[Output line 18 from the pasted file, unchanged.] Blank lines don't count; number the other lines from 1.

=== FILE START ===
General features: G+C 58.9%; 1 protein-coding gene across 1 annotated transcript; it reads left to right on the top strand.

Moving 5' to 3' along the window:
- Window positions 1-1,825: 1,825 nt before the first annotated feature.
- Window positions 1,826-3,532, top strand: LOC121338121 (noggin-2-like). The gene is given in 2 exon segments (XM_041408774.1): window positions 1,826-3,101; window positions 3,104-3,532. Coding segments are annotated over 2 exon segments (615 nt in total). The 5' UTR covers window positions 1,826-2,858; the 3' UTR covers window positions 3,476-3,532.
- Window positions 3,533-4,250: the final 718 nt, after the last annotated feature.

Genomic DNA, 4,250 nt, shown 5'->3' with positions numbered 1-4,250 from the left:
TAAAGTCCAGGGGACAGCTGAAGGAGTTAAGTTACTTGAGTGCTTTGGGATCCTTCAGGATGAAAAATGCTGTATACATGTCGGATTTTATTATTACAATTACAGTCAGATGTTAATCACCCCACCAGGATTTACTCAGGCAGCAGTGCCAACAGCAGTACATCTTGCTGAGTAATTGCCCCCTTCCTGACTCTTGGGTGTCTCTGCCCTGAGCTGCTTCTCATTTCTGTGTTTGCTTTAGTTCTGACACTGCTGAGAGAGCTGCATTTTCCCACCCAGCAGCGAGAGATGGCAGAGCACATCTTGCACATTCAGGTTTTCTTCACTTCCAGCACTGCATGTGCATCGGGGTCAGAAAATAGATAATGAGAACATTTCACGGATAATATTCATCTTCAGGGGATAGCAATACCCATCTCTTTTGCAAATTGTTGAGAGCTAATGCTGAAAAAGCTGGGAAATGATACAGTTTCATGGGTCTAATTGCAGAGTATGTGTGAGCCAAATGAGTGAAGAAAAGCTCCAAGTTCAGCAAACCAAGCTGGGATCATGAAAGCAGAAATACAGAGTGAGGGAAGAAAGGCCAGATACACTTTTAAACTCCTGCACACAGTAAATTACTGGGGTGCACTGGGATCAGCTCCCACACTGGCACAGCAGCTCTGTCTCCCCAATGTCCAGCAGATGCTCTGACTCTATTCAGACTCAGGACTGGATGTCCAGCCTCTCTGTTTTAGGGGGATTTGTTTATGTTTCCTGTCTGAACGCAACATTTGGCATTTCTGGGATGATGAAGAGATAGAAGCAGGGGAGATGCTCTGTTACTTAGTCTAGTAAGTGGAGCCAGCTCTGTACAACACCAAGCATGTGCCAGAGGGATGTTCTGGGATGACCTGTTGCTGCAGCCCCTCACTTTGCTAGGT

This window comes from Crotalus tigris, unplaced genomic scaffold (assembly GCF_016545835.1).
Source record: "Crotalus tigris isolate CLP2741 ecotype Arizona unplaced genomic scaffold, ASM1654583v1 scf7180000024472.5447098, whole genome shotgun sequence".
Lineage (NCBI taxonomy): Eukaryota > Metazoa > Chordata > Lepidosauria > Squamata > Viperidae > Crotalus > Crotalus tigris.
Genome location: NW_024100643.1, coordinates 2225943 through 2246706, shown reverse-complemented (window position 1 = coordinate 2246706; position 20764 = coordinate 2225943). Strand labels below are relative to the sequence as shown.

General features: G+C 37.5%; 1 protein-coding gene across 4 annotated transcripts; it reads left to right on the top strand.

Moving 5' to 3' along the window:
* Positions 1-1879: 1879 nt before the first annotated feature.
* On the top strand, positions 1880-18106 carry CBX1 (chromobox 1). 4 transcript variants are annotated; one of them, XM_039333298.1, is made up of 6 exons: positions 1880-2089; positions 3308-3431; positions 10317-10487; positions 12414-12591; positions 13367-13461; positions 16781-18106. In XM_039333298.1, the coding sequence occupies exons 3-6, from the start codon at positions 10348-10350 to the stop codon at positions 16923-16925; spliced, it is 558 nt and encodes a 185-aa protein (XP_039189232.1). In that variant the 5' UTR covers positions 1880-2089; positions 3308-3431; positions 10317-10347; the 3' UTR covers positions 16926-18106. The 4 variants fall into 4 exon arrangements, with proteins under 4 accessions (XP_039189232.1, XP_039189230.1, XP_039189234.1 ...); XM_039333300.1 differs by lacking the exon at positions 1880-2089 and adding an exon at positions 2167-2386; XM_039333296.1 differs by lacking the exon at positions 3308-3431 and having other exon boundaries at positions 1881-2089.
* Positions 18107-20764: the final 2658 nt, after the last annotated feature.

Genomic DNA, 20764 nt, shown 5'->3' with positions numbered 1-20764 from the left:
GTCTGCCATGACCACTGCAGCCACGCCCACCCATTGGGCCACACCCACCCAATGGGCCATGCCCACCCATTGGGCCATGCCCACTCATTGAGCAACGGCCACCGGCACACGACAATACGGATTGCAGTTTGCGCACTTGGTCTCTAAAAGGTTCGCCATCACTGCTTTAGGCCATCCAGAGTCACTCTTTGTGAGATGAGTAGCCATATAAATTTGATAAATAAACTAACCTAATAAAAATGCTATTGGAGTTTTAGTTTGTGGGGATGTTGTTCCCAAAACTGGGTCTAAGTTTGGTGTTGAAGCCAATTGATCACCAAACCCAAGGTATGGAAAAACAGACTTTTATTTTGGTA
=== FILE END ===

GTCTGCCATGACCACTGCAGCCACGCCCACCCATTGGGCCACACCCACCCAATGGGCCATGCCCACCCATTGGGCCATGCCCACTCATTGAGCAACGGCCACCGGCACACGACAATACGGATTGCAGTTTGCGCACTTGGTCTCTAAAAGGTTCGCCATCACTGCTTTAGGCCATCCAGAGTCACTCTTTGTGAGATGAGTAGCCATATAAATTTGATAAATAAACTAACCTAATAAAAATGCTATTGGAGTTTTAGTTTGTGGGGATGTTGTTCCCAAAACTGGGTCTAAGTTTGGTGTTGAAGCCAATTGATCACCAAACCCAAGGTATGGAAAAACAGACTTTTATTTTGGTA